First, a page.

Search of dwellings is an investigative act and shall not be conducted except pursuant to a statement of a person residing in the relevant dwelling, that he either committed a crime or participated therein or there was circumstantial evidence indicating that he was in possession of items relevant to that crime. The Investigator may search any place and seize any item which is likely to have been used in the commission of that crime or resulting therefrom and any other thing that may be useful in determining the truth including any document or weapon. In all cases, the Investigator shall prepare a record of that search, specifying the reasons therefor and the results thereof. However, dwellings shall not be entered or searched except as provided by law and pursuant to a search warrant issued by the Bureau of Investigation and Prosecution.
The Investigator may search the accused; he may also search any other person if it appears on strong grounds that he is concealing certain things that may be useful in determining the truth. Such search is subject to the provisions of Article 42 herein.
Seizure of mail, publications, parcels, cables, telephone conversations, and other means of communication is subject to the provisions of Articles 55-61 herein.
Seized items shall be handled in accordance with the provisions of Article 49 herein.
The Investigator may not seize any piece of paper or document that has been delivered by the accused to his representative or attorney in connection with the performance of the service entrusted to him, nor the correspondence exchanged between them in the case.
If the Investigator obtains evidence that a certain person is in possession of items relevant to a crime that he is investigating, the Investigator shall ask the head of the relevant department to issue an order for the delivery of such items to the Investigator to enable him to inspect these items as circumstances may warrant.
Disposal of the Seized Items
An order may be issued that any item seized during the investigation be returned even before judgment is rendered, except when these items are necessary for the proceedings or subject to confiscation.
The seized items shall be returned to the person in whose possession they have been found. If these items were subject to the crime or the crime resulting therefrom, they shall be returned to the person who lost possession thereof by reason of that crime, unless the person in whose possession they have been found is entitled to retain them.
An order for the return of the seized items shall be issued by the Investigator or the judge of the competent court within whose jurisdiction the investigation has been conducted; the competent court may order the return of these seized items during the trial.
An order authorizing the return of the seized items shall not preclude interested parties from claiming their rights before the competent court, except the accused or the claimant in respect of the private right of action where such an order had been issued by the court pursuant to a claim by either of them against the other.
The Investigator shall not order the return of the seized items should there be any dispute or doubt as to who should receive them. In such a case, the matter shall be referred to the competent court pursuant to a request by the interested party which shall order as it sees fit.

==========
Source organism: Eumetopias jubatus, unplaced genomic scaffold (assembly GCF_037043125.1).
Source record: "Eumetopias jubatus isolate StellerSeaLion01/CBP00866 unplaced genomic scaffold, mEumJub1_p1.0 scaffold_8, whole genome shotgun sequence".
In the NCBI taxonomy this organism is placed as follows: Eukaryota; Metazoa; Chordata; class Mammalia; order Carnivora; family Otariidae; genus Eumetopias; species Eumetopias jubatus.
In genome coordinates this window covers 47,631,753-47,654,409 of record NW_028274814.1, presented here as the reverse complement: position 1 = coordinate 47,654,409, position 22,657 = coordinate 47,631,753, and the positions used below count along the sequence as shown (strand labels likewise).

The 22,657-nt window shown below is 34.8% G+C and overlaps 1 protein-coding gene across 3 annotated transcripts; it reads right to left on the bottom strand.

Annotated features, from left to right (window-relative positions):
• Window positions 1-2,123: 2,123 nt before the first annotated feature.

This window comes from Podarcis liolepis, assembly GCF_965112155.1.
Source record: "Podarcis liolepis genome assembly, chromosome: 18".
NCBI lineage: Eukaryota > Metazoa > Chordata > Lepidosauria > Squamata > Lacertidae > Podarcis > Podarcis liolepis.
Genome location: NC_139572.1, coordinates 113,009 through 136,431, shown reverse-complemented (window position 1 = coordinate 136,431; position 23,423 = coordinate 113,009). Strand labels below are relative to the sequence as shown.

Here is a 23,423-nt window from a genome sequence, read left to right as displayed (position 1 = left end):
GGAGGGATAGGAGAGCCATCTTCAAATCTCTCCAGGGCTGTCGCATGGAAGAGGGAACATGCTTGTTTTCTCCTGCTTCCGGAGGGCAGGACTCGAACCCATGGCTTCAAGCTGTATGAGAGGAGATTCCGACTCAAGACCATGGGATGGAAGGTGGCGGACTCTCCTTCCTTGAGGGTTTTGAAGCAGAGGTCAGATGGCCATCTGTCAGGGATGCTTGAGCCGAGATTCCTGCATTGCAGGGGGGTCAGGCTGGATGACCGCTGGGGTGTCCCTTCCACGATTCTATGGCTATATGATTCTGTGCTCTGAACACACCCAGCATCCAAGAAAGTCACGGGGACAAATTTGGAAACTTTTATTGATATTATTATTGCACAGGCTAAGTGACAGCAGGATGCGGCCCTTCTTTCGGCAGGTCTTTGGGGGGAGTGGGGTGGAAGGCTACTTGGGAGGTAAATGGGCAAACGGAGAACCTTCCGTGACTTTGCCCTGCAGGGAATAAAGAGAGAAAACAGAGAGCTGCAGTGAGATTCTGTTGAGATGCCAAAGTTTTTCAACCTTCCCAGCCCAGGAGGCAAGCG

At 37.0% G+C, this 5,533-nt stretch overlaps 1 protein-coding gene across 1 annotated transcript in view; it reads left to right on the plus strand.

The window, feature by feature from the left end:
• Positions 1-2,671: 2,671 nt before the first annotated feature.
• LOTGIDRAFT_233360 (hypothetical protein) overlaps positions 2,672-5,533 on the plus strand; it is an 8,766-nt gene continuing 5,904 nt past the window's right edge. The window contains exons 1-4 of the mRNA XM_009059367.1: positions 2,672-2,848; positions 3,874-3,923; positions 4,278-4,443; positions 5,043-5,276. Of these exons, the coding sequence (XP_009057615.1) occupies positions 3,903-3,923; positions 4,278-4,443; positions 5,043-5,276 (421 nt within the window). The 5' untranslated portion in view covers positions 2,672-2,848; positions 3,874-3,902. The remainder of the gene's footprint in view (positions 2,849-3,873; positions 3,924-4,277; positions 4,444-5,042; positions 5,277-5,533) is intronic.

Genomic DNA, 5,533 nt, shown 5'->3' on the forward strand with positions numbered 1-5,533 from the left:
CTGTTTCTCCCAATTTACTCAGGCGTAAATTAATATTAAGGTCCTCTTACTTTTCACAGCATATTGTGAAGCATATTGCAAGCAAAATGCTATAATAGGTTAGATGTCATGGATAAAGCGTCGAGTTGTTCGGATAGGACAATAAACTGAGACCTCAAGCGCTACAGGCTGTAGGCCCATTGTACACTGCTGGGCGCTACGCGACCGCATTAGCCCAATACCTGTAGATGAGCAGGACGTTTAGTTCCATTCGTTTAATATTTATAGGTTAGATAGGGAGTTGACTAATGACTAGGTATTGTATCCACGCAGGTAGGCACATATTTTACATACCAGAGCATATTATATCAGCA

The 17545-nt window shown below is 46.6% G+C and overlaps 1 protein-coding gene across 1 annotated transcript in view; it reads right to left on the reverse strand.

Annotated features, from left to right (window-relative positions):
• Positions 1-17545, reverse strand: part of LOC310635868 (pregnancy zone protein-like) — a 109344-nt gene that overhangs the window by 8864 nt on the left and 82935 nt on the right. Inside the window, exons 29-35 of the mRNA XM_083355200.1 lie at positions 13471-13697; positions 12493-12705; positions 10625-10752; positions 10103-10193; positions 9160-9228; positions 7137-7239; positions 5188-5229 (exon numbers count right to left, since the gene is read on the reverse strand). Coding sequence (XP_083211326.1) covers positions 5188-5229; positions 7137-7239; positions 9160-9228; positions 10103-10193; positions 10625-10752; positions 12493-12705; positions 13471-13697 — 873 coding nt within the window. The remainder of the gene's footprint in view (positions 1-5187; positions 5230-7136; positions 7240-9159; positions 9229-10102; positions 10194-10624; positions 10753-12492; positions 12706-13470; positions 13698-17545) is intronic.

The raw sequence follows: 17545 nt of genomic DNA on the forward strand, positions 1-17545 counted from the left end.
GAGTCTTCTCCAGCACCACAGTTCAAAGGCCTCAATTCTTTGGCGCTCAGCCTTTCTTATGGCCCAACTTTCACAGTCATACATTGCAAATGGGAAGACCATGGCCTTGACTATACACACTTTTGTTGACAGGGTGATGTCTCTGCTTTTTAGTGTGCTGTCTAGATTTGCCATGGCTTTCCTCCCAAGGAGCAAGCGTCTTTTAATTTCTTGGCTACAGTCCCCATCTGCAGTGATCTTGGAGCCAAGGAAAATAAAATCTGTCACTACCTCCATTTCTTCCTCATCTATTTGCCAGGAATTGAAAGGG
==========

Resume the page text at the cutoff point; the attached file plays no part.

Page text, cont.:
When an order for suspending the case has been issued, such order shall specify the manner in which the seized items may be disposed of. This also shall apply when the relevant judgment in the case has been rendered if the claim for their return is made before the court.
Seized items that have not been claimed by its owners – after having been duly notified of their right to recover them, – shall be deposited with Bait al-Mal (Public Treasury).
The court within whose jurisdiction an investigation has been conducted may, on sufficient cause, refer the litigants to a competent court. In that case, the seized items may be kept under guard, or any other security action may be taken with respect thereto.
If a seized item is perishable with passage of time, or if the cost of its safekeeping is so excessive that it could equal its value, the court may order that it be delivered to its owner or be deposited with Bait al-Mal for the purpose of selling it by auction whenever the investigation requirements allow. In that case, the claimant of ownership may claim the value for which it has been sold.
Hearing of Witnesses
The Investigator shall hear the statements of the witnesses called by the litigants unless he considers that their testimony would be useless. He may also hear statements from others whom he deems necessary with respect to the facts that may lead to the proof of the crime, its circumstances, and its attribution to the accused or his innocence.
The Investigator shall enter into the record full information about each witness, including the name of the witness, his surname, age, profession, nationality, place of residence and his relationship to the accused, the victim and the claimant of the private right of action.
These particulars, the testimony of witnesses and the procedure for hearing the testimony shall be entered into the record without any amendment, cancellation, erasure, insertion, or addition. These particulars shall be valid only after they have been approved by the Investigator, the clerk, and the witness.
The testimony shall be signed by the Investigator and the clerk, and it shall also be signed by the witness after it has been read to him. If the witness declines to sign or affix his thumb print on such testimony, or if he is unable to do so, a note to this effect shall be entered into the record together with any explanation on the part of that witness.